Jonathan Cott has given the reader much to ponder regarding one of the greatest musical figures of the twentieth century. Leonard Bernstein’s words reflect honesty, humor, integrity, love of life and love of mankind. He was an amazing musician, but more importantly, an amazing person, whose kindness and fight for the rights of others will live on through the generations, not only through his music, but his humanitarian actions.

I highly recommend Dinner with Lenny, by Jonathan Cott.

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Book Diva Review: The Train to Warsaw

The Train to Warsaw: A Novel, by Gwen Edelman, is an interesting work of historical fiction, based on two characters’ impressions of the city on a postwar return trip.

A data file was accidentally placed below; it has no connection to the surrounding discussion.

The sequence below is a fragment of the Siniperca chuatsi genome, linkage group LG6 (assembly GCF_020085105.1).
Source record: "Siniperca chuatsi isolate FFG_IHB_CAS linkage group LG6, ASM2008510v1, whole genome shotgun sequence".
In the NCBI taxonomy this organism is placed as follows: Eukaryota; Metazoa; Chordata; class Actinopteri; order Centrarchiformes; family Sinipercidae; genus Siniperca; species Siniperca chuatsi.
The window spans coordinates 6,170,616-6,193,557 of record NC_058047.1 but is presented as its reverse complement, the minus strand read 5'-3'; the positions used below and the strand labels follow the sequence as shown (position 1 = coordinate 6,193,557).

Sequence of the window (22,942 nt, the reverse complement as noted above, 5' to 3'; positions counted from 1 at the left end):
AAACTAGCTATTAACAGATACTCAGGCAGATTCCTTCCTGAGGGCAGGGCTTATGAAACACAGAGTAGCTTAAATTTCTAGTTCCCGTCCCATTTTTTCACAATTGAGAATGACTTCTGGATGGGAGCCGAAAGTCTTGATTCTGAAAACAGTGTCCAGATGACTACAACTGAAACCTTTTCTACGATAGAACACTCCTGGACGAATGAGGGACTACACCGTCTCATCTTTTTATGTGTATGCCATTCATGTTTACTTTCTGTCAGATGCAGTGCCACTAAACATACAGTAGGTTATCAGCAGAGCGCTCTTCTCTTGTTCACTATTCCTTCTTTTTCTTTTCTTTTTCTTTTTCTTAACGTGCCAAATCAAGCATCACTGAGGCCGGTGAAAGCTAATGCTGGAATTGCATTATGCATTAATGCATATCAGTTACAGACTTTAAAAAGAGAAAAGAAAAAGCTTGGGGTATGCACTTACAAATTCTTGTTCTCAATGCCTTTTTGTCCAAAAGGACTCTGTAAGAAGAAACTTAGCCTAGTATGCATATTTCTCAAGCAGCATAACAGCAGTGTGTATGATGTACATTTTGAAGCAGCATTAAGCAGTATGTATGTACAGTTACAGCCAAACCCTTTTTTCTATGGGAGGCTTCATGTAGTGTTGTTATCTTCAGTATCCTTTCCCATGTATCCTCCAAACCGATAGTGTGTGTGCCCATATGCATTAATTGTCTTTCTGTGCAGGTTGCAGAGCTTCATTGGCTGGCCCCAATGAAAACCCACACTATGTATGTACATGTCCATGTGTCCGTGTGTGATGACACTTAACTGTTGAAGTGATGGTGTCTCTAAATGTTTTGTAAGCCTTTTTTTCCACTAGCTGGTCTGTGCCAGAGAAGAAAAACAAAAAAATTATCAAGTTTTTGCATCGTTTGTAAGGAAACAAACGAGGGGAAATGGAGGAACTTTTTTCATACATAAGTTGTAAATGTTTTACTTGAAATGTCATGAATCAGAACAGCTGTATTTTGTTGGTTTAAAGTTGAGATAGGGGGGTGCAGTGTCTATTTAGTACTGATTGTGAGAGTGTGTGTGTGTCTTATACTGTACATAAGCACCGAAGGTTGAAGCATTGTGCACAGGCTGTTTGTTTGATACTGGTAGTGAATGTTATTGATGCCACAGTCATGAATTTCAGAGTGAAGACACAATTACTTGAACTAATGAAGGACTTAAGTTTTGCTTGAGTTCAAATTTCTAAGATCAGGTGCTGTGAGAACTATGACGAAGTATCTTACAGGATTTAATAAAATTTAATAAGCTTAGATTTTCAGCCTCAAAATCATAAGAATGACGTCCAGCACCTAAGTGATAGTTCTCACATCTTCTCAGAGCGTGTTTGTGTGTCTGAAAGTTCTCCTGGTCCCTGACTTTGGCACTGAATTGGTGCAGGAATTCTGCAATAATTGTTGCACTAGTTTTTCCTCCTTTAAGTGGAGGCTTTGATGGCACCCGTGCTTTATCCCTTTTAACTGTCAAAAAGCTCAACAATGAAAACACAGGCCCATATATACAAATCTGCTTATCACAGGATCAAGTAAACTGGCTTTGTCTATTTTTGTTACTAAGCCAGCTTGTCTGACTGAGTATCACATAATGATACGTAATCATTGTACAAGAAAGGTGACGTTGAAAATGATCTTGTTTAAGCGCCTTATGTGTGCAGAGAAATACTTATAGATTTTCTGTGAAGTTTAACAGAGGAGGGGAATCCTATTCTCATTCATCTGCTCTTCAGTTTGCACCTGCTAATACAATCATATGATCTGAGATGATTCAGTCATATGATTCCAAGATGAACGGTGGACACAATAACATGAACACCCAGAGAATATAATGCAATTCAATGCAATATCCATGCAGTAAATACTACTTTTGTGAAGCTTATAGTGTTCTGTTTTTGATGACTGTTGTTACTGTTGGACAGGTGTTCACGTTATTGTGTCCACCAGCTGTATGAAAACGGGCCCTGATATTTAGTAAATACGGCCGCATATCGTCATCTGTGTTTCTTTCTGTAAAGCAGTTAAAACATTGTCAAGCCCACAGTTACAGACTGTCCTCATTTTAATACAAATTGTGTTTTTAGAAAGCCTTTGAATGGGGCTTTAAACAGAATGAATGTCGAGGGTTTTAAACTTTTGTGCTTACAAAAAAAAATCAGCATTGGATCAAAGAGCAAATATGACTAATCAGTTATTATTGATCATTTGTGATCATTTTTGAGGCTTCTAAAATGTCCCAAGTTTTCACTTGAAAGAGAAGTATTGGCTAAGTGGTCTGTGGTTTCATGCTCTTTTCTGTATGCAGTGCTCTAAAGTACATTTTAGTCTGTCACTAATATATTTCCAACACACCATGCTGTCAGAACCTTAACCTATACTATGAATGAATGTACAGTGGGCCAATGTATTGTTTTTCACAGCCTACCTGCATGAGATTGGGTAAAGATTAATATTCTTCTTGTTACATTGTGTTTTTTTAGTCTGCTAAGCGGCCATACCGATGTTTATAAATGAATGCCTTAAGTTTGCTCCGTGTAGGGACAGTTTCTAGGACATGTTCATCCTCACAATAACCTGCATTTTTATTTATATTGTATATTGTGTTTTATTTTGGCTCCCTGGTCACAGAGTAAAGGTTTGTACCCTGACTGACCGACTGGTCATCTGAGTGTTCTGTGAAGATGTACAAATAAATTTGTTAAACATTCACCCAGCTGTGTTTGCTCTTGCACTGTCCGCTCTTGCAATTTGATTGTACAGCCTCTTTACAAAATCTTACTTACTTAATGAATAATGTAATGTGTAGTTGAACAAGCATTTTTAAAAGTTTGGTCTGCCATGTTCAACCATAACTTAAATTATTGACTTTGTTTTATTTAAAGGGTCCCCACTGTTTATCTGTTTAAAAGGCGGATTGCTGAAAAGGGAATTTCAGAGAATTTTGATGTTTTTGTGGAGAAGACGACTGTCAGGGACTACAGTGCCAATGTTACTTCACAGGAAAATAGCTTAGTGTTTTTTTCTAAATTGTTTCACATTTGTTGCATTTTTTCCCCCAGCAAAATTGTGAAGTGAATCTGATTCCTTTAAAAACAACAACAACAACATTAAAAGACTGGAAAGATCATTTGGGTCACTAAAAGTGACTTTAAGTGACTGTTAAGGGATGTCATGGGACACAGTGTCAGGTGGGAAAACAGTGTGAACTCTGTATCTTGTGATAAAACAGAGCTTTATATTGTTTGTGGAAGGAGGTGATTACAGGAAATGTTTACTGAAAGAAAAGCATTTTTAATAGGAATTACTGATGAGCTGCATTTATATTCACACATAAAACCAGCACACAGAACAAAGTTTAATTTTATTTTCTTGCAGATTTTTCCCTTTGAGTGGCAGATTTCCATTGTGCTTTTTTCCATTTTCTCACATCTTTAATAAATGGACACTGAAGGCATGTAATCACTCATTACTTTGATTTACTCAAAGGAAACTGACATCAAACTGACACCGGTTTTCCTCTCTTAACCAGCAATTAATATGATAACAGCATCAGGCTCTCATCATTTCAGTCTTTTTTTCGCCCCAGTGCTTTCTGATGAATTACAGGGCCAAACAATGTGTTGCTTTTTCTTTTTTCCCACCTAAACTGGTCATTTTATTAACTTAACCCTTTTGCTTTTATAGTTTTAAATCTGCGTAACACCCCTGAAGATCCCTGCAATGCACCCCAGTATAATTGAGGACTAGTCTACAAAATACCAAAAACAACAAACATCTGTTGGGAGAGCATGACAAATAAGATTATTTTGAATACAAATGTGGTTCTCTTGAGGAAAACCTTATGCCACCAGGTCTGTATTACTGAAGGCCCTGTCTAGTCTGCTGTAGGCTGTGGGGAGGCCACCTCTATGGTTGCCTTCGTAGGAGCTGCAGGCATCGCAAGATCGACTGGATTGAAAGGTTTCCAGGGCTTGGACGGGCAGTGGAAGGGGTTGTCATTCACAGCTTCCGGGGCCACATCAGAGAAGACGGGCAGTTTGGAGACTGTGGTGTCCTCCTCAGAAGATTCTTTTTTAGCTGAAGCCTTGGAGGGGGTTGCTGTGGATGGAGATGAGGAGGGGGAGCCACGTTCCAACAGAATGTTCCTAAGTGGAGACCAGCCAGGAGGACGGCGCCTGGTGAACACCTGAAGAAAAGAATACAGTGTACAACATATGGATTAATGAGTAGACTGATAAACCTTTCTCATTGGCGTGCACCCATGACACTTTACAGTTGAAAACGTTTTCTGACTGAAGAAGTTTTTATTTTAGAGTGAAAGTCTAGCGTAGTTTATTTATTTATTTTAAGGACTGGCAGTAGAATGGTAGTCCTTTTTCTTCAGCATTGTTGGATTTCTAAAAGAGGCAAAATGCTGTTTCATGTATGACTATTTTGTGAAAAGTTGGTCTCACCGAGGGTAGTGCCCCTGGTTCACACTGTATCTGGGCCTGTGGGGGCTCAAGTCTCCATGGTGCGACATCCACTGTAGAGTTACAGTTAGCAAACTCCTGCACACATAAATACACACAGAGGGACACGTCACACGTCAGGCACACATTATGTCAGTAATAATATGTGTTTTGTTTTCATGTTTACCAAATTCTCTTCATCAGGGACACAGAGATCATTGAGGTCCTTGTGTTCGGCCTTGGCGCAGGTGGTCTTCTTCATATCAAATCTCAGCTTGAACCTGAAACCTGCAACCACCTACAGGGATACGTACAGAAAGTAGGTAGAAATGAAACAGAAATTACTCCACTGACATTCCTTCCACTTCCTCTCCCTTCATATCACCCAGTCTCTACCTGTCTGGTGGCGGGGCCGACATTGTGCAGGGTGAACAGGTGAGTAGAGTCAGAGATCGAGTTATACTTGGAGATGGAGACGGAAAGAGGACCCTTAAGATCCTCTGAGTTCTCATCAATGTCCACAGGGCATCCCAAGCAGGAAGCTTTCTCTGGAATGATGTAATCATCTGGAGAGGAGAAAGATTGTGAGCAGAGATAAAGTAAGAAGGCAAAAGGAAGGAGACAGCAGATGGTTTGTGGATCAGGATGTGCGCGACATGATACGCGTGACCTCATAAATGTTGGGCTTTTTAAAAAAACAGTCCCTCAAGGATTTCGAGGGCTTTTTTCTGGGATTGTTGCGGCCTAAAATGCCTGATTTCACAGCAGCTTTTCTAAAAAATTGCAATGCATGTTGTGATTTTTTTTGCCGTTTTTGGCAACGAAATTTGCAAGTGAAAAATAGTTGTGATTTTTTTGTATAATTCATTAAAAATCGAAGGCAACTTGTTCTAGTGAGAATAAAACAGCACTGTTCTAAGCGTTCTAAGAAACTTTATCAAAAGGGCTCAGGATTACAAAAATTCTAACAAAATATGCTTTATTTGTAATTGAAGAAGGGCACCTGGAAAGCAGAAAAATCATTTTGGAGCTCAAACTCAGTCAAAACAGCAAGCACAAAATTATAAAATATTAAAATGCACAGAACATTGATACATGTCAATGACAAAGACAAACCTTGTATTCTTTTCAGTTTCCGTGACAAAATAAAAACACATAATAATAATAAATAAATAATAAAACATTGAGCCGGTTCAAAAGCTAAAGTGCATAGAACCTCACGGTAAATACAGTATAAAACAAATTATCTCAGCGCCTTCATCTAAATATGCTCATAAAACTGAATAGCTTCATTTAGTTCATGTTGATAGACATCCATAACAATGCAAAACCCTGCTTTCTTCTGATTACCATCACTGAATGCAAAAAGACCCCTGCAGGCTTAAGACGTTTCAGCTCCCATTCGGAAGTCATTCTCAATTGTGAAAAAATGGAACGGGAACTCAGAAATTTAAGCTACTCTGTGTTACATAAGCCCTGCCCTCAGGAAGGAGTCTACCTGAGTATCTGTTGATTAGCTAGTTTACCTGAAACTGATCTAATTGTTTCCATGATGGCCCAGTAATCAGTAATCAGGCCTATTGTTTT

Jascha and Lilka have returned to Warsaw after having escaped the Warsaw Ghetto and the atrocities and horrors of World War II. They left individually but managed to reunite years later, after the war.

Jascha is a writer and has been invited to give a reading in Warsaw, forty years after escaping. He is reluctant to go, because deep in his heart he knows that the city is not the same, and that nothing could ever replace what once was.

Lilka, on the other hand, wants to return, wants to put to rest the memories of what occurred, and the positive memories she has of a city that once was. She feels that it will be a cathartic experience and encourages Jascha to attend. He finally gives in, and so their journey begins, back to the country the left, and back to memories, both stifled and constant.